History and Function
For nearly 100 years the lift and turn metal plug valves have been used in some of the most severe process applications. The unique and rugged design of the valves has enabled it to outlast many competing designs.
Originally developed for the FCC process as a catalyst withdrawal valve, the design incorporated the linear stroke of a common gate valve with the quarter turn motion ball valves or lubricated plug valves. The problems experienced by industrial manufactures of that era were not much different than what coker unit operations folks deal with today. The constant flow of particulate and abrasive material created issues for shut off and while lubricated plugs seem to handle this to some extent, the lubricant could not withstand the high heat and would dissipate, leaving the valve inoperable, or, in some instances the lubricant could be maintained with constant attention and re-filling of the valve but the lubricant would then begin to collect the particulate and thus, create the same issue of a valve that would simply not turn. Gates valves performed no better as the seating areas would be exposed to the process abrasion and the cavity in the bottom of the valve would fill and not allow for the valve to properly close.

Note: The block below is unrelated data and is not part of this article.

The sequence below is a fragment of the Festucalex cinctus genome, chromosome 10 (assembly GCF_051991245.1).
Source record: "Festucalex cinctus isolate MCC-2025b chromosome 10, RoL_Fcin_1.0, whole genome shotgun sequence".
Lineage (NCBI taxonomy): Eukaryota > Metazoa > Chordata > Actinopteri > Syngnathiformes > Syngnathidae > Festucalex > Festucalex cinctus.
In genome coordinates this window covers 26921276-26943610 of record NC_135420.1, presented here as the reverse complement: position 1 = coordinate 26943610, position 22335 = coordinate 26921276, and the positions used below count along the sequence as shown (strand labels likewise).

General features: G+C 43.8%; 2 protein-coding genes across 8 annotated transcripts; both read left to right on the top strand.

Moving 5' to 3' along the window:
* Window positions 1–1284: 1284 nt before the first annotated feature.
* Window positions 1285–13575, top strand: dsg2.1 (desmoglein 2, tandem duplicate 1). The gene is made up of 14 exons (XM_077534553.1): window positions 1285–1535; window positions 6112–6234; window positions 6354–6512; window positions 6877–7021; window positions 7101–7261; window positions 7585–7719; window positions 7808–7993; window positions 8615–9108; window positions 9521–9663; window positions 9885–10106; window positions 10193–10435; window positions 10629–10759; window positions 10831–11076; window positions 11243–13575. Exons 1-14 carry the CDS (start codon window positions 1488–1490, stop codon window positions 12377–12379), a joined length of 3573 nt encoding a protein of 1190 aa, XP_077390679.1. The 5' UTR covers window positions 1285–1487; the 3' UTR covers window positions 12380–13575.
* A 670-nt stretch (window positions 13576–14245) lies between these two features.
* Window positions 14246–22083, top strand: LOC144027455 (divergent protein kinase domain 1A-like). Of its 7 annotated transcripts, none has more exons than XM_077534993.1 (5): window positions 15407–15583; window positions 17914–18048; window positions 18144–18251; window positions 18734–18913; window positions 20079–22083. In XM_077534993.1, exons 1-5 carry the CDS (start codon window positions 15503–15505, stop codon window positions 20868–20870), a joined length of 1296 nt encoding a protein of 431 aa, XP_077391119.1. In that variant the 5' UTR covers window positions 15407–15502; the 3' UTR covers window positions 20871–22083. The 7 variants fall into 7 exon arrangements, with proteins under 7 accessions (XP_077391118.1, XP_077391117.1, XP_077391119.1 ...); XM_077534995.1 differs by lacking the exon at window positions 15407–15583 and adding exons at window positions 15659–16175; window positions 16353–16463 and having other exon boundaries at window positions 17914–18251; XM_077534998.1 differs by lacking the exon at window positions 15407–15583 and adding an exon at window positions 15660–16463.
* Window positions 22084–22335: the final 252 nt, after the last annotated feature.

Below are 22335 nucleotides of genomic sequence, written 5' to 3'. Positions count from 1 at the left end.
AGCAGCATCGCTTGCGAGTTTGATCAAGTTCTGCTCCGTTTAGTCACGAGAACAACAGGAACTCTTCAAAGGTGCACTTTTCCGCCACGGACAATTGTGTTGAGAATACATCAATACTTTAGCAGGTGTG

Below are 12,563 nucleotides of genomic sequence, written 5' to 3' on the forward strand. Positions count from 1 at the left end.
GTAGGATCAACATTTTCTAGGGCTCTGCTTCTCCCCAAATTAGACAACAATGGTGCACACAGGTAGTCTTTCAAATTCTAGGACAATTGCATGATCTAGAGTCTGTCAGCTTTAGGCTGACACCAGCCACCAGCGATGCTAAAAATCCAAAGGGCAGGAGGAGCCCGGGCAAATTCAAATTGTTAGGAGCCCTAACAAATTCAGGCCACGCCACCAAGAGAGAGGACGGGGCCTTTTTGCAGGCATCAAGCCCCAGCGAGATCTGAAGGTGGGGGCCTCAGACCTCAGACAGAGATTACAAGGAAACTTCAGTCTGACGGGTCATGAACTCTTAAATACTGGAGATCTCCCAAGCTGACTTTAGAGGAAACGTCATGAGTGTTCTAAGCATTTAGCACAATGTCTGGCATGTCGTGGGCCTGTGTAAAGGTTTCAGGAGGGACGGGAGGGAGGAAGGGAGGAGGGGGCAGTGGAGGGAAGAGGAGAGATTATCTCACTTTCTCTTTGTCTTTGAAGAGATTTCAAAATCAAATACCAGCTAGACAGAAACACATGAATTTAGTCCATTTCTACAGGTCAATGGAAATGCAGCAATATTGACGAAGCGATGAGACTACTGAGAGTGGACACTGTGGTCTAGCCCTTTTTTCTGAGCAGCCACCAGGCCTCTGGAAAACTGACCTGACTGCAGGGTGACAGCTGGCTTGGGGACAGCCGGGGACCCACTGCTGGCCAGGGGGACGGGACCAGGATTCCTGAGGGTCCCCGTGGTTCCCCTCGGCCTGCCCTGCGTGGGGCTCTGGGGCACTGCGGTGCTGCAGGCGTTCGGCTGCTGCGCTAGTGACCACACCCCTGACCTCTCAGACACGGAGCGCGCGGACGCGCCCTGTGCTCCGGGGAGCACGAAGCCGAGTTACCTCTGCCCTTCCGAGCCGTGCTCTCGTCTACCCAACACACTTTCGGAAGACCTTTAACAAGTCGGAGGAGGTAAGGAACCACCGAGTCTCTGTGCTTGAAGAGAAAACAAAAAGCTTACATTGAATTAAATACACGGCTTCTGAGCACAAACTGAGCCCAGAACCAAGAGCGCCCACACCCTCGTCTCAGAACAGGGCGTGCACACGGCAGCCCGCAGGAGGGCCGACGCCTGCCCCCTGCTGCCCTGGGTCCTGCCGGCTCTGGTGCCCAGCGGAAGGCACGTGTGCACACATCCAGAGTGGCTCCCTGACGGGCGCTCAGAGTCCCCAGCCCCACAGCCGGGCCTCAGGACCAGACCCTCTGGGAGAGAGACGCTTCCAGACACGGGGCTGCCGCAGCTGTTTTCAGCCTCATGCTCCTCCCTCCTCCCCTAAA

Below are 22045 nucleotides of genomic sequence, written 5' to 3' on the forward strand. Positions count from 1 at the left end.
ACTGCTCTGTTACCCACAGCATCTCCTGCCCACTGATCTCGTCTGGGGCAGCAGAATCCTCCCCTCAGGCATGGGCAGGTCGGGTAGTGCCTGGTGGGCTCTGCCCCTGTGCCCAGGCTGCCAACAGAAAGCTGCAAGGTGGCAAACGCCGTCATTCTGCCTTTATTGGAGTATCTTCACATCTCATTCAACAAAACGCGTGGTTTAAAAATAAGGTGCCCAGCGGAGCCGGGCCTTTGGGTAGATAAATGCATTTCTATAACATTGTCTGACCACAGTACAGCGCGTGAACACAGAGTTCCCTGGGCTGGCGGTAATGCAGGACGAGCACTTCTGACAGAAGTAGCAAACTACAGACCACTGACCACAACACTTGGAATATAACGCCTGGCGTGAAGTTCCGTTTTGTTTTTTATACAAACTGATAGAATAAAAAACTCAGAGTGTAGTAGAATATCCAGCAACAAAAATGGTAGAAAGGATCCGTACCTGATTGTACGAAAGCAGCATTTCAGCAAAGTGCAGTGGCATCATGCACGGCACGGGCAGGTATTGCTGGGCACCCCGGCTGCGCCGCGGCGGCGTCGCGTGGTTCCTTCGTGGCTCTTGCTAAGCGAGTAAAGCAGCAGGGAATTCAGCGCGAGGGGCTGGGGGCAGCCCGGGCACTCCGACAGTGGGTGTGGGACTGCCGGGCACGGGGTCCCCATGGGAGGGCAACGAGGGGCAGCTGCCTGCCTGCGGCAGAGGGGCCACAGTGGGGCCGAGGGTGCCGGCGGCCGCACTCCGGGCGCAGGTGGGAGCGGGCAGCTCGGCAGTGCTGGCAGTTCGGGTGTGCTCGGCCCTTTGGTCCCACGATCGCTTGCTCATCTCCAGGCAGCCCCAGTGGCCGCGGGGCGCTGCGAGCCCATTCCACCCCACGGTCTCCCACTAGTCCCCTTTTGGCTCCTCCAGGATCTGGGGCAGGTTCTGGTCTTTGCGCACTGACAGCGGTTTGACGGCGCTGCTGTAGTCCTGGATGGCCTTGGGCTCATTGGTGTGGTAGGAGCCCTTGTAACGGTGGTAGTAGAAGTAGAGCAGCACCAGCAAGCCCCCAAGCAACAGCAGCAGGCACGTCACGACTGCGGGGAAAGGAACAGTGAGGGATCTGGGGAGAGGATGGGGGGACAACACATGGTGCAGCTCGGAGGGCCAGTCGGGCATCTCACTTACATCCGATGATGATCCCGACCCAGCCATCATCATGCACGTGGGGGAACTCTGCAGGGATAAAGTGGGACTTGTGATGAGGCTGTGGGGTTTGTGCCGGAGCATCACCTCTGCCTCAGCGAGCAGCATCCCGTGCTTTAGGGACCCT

The operation of the valve is relatively simple and unique. The first motion of the valve is the lifting of the plug. Because of the taper design of the plug, as soon as it lifts, it loses contact with the body. This lift creates a shear effect and frees the plug. Now that the plug is in the lifted position it is free to move in a quarter turn motion without the damaging effects of metal on metal rubbing. The valve will rotate quarter until the plug port aligns with the waterway and now begins to descend back down into the seating area of the body. This downward force creates the wedging effect of the tapered plug into the corresponding body seats. The body of the valve does have void areas around the plug that are exposed to fowling during the cycle. The body will typically be fitted with purge piping for either steam or flush oil. These purge ports allow for this inert material to flow into the body during the cycle and prevent the collection of material in these areas around the plug. The purge media should be maintained at a higher pressure than the process media, thereby effecting a positive flow of purge into the body during the cycle this can also act as a positive displacement seal once the valve goes to the fully seated closed position.
For years the lift and turn metal seated plug valve was used with success on the feed lines to the drums at a major refinery located in the U.S. As the coker industry moved more and more to automation and the removal of company personnel from the units, reliability issues began to arise.